Talented students at Bethel University put together this fun podcast, and I’m “in” this episode. I want to clarify one thing: I definitely don’t think that there is anything inherently WRONG about “novels about prom,” nor do I believe I am doing any groundbreaking work in writing novels like Truest. I am trying to follow in the talented footsteps of so many incredible writers who showed me the kind of books I wanted to read and write. Out of context, my quote might sound a little “well, no one was doing this thing until I came along,” which is just not true. Just because I couldn’t always find those books in my childhood didn’t mean they didn’t exist. And now I am so aware of the shoulders I stand on: Melina Marchetta, Laurie Halse Anderson, John Green, C.S. Lewis, Maggie Stiefvater. And anyone who knows me knows I will never argue with a great kissing scene! 🙂 Enjoy!!!

Logo_WittyRanter_HudallaTHE BOOKS EPISODE features Jackie Lea Sommers, a young-adult author from the Twin Cities who battled obsessive compulsive disorder until she found treatment in her early 20s. She published her debut novel, Truest, in 2015 and her second book is set to release in the fall of 2018.

Host Christine Schuster and co-host Kellie Lawless talk about their shared love for fictional young-adult novels and Kellie geeks out about Mark Twain. Schuster’s mom just wants to know if it’s true.

_R4R4328Host and producer: Christine Schuster is a senior journalism and musical theater major. She can really write and report and do other stuff. She wrote this wedding story for City Pages. From Eagan, Schuster has interned at the Guthrie Theater on both the artistic and communications side. She’s obsessed with really old vintage clothing, NASCAR and Broadway.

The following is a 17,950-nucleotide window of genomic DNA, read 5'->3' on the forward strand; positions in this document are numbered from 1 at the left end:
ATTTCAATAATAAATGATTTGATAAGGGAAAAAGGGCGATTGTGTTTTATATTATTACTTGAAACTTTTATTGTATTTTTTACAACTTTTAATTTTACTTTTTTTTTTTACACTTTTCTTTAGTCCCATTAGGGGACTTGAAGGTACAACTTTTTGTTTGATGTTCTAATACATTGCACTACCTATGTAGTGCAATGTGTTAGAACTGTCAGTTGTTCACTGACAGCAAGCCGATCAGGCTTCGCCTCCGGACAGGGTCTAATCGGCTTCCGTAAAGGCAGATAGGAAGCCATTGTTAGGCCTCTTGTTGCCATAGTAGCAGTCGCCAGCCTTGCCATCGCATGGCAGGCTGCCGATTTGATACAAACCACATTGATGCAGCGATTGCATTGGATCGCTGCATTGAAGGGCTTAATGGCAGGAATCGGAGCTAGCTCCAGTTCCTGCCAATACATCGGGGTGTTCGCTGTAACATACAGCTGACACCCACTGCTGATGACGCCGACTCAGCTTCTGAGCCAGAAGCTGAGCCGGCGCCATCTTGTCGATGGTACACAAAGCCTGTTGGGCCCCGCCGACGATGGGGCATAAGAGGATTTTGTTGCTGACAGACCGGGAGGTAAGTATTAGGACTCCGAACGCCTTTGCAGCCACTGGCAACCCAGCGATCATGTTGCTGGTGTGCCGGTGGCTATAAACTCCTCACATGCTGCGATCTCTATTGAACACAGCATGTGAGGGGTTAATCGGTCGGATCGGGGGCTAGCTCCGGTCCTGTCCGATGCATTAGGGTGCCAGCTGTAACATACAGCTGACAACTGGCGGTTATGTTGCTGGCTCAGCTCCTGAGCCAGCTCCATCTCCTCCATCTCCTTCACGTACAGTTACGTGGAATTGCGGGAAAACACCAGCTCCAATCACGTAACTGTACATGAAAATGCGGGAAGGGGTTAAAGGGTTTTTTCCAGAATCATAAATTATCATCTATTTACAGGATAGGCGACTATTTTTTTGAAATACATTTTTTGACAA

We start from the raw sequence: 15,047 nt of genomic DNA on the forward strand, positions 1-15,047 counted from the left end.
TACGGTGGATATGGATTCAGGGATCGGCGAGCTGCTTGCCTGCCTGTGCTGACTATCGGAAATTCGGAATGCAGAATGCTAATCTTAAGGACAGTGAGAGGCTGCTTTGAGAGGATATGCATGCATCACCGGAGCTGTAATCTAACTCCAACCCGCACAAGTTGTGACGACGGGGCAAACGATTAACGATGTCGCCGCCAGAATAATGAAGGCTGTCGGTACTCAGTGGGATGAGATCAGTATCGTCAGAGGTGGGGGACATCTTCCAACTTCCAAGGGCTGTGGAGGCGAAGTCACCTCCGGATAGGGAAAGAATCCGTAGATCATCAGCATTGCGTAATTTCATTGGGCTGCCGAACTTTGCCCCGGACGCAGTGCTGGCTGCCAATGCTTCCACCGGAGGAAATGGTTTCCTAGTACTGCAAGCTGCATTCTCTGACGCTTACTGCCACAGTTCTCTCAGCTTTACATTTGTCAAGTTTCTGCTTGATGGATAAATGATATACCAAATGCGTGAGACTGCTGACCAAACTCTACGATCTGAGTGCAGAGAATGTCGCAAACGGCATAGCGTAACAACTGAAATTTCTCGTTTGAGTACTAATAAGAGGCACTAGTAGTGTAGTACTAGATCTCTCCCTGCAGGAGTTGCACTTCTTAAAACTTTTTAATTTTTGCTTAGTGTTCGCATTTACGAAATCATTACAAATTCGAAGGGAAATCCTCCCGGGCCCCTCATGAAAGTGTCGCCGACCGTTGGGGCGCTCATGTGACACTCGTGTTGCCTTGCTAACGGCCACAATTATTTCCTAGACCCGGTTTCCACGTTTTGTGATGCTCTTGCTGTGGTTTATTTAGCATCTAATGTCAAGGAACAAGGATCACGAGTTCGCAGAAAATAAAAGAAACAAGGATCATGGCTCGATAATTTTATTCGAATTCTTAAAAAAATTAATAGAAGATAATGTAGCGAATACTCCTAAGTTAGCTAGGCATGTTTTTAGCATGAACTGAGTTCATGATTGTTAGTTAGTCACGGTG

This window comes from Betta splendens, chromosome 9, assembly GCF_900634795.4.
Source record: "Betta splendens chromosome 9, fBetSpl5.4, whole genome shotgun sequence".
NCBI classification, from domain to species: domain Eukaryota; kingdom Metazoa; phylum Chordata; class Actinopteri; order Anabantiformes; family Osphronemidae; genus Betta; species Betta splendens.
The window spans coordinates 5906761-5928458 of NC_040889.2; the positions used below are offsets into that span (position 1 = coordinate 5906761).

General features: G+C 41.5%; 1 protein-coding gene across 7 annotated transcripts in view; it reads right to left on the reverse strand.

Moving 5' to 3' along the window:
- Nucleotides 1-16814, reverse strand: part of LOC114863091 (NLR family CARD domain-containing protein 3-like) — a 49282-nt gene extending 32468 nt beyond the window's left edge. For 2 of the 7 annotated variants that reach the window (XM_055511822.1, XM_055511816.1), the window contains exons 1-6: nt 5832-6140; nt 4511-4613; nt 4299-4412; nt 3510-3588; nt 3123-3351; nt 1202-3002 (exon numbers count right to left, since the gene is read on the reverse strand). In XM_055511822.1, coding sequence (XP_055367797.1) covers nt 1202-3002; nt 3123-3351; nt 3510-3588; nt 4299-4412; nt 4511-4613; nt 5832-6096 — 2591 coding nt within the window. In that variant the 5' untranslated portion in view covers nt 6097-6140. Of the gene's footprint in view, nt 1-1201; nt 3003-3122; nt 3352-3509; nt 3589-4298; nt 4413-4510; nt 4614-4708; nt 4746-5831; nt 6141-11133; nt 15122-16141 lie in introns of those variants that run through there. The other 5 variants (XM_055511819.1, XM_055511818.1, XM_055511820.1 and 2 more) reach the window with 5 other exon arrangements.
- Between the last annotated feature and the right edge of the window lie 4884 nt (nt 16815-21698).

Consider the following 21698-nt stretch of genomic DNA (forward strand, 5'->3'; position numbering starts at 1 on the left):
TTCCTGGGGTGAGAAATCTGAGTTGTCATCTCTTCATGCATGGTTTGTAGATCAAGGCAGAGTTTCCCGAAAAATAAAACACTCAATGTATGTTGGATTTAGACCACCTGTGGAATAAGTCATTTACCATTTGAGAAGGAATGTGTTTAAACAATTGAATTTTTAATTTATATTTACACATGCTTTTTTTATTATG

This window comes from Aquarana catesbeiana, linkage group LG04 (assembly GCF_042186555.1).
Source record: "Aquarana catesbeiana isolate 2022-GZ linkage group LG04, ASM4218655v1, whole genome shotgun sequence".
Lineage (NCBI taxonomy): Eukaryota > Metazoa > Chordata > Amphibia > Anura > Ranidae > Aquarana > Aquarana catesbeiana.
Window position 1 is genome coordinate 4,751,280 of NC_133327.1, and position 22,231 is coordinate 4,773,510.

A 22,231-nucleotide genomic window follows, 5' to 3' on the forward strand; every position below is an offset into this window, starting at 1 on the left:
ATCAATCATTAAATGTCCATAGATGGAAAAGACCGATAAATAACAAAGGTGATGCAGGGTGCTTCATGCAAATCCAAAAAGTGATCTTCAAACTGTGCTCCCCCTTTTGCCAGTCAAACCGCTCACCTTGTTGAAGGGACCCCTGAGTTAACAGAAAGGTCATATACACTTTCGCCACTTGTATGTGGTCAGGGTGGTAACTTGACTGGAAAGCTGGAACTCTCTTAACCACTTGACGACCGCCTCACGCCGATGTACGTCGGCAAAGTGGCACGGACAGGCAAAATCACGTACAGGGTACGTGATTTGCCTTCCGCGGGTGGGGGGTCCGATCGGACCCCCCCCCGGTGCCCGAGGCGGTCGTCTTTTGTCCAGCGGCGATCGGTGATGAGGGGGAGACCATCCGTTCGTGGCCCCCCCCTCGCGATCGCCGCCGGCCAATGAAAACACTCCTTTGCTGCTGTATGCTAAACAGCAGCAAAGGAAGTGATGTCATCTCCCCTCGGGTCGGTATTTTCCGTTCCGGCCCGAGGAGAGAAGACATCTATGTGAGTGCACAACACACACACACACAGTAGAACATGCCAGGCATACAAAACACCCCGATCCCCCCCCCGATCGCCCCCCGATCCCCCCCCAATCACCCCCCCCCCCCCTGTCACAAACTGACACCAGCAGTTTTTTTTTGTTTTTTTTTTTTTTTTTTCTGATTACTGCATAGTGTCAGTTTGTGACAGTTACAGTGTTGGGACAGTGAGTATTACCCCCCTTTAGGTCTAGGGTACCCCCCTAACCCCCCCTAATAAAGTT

20170210_holmberg_mugshots_lawless_12Co-Host: Kellie Lawless is a junior journalism major. When she’s not writing her…

View original post 10 more words

“i thank You God for most this amazing” by e.e. cummings

Thinking about this poem tonight. It is a favorite.

THE POETRY PLACE

i thank You God for most this amazing
day:for the leaping greenly spirits of trees
and a blue true dream of sky; and for everything
which is natural which is infinite which is yes

(i who have died am alive again today,
and this is the sun’s birthday; this is the birth
day of life and of love and wings: and of the gay
great happening illimitably earth)

how should tasting touching hearing seeing
breathing any–lifted from the no
of all nothing–human merely being
doubt unimaginable You?

(now the ears of my ears awake and
now the eyes of my eyes are opened)

e.e. cummings
1894-1962

Commentary: I love this poem.  The last two lines sound somewhat like a paraphrase of Pauline thought … but the whole poem makes me think about how e.e. cummings let all of his senses awaken to the natural world. All of us can be…